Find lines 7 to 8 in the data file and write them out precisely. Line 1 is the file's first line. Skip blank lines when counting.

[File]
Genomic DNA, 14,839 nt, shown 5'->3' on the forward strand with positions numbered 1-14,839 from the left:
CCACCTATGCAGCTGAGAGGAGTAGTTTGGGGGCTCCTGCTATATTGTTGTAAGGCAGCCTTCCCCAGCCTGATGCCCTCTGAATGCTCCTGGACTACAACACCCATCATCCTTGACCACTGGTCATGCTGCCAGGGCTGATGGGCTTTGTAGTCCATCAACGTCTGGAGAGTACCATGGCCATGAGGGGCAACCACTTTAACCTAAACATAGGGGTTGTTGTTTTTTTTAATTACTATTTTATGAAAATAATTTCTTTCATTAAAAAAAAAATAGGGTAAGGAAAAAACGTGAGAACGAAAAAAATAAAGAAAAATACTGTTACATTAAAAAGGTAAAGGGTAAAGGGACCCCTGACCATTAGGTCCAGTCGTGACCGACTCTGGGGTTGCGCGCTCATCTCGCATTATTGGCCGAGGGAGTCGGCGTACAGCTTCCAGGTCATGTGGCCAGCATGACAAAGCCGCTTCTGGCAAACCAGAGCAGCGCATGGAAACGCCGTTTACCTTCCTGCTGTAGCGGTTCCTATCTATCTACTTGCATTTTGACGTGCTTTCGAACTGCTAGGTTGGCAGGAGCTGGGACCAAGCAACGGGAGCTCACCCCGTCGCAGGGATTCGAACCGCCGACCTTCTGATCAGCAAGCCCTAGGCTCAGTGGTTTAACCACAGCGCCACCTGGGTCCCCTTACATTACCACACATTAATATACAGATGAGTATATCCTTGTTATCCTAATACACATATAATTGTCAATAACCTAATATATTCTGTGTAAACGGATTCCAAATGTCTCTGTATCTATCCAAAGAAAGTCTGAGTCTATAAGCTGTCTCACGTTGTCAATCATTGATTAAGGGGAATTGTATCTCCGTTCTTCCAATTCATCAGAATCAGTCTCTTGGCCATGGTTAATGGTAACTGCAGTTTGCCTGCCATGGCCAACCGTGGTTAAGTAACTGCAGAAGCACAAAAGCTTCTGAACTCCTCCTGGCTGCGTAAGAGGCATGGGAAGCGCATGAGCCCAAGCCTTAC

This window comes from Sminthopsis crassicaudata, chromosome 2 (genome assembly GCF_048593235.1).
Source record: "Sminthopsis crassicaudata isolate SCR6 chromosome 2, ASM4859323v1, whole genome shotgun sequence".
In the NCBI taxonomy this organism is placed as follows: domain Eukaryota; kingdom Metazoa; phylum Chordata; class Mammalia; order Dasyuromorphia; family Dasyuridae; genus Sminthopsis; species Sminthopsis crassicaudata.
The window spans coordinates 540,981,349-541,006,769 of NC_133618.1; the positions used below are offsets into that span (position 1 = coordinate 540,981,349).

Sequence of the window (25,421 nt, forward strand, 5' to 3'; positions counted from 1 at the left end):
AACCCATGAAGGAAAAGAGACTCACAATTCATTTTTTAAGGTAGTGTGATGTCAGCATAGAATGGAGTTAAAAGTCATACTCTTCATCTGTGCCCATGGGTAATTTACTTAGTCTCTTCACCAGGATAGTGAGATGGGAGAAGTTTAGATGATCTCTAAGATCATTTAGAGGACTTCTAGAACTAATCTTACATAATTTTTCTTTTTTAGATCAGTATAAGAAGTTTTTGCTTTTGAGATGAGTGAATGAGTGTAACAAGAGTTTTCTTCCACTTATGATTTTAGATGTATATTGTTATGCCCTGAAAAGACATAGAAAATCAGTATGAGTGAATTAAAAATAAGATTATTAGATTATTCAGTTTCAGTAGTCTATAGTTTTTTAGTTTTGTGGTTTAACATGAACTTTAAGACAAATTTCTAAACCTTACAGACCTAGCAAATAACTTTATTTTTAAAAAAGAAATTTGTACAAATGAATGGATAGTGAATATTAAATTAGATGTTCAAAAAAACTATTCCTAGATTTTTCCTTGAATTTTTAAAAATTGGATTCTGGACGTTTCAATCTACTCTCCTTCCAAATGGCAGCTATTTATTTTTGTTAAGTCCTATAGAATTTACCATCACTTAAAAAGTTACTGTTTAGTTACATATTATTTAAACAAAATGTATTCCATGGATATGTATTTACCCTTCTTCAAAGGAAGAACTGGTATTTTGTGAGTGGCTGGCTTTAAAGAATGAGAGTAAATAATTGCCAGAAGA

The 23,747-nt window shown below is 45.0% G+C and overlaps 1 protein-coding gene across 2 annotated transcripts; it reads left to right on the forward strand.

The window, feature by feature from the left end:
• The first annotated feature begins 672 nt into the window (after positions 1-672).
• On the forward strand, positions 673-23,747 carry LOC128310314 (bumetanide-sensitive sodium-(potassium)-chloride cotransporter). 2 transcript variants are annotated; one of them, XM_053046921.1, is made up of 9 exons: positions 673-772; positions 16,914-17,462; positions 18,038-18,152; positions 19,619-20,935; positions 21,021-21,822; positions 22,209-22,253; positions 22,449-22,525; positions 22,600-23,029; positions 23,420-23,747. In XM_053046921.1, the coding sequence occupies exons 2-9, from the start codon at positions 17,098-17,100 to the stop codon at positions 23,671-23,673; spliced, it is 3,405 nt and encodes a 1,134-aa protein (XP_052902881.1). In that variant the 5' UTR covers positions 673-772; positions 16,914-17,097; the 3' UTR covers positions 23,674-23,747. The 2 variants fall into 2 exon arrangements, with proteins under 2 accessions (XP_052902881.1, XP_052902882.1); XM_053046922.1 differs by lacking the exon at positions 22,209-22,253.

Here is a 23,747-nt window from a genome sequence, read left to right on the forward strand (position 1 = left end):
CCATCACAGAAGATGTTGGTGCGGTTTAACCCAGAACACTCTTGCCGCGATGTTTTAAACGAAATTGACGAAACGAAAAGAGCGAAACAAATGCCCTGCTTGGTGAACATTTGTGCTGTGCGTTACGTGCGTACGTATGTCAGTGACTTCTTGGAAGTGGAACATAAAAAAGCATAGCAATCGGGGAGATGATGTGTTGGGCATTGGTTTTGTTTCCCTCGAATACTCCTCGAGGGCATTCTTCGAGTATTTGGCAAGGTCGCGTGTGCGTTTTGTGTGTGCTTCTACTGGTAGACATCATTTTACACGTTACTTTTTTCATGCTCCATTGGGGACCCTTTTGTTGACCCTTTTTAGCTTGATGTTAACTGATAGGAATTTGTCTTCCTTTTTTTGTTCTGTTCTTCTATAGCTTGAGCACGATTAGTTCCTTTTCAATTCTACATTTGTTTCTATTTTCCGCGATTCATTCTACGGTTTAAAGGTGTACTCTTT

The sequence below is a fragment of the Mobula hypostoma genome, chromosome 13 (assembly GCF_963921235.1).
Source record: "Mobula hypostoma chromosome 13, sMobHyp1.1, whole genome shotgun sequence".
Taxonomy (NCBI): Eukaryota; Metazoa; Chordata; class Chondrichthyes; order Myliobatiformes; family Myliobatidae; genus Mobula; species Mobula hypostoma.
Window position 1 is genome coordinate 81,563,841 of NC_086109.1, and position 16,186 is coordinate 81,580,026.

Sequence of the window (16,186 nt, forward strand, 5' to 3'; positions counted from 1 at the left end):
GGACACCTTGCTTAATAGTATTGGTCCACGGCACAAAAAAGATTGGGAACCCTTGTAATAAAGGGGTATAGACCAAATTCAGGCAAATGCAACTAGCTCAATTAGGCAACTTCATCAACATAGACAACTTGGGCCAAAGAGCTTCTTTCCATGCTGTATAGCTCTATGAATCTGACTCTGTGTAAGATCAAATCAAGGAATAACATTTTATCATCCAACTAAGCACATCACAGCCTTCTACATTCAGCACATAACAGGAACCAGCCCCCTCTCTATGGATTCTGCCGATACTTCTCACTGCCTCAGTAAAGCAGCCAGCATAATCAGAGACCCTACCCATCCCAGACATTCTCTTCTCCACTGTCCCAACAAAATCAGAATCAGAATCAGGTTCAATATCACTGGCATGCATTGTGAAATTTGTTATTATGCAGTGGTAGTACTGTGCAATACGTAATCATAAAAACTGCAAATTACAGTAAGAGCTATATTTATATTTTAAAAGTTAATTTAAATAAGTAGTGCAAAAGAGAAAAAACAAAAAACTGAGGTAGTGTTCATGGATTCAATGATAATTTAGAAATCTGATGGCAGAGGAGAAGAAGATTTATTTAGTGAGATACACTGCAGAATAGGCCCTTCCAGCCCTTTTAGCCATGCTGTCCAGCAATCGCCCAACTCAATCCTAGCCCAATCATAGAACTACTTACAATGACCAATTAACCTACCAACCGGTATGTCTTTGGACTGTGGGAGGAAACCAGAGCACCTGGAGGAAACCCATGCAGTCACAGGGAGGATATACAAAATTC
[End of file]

Sequence of the window (25,421 nt, forward strand, 5' to 3'; positions counted from 1 at the left end):
AACCCATGAAGGAAAAGAGACTCACAATTCATTTTTTAAGGTAGTGTGATGTCAGCATAGAATGGAGTTAAAAGTCATACTCTTCATCTGTGCCCATGGGTAATTTACTTAGTCTCTTCACCAGGATAGTGAGATGGGAGAAGTTTAGATGATCTCTAAGATCATTTAGAGGACTTCTAGAACTAATCTTACATAATTTTTCTTTTTTAGATCAGTATAAGAAGTTTTTGCTTTTGAGATGAGTGAATGAGTGTAACAAGAGTTTTCTTCCACTTATGATTTTAGATGTATATTGTTATGCCCTGAAAAGACATAGAAAATCAGTATGAGTGAATTAAAAATAAGATTATTAGATTATTCAGTTTCAGTAGTCTATAGTTTTTTAGTTTTGTGGTTTAACATGAACTTTAAGACAAATTTCTAAACCTTACAGACCTAGCAAATAACTTTATTTTTAAAAAAGAAATTTGTACAAATGAATGGATAGTGAATATTAAATTAGATGTTCAAAAAAACTATTCCTAGATTTTTCCTTGAATTTTTAAAAATTGGATTCTGGACGTTTCAATCTACTCTCCTTCCAAATGGCAGCTATTTATTTTTGTTAAGTCCTATAGAATTTACCATCACTTAAAAAGTTACTGTTTAGTTACATATTATTTAAACAAAATGTATTCCATGGATATGTATTTACCCTTCTTCAAAGGAAGAACTGGTATTTTGTGAGTGGCTGGCTTTAAAGAATGAGAGTAAATAATTGCCAGAAGA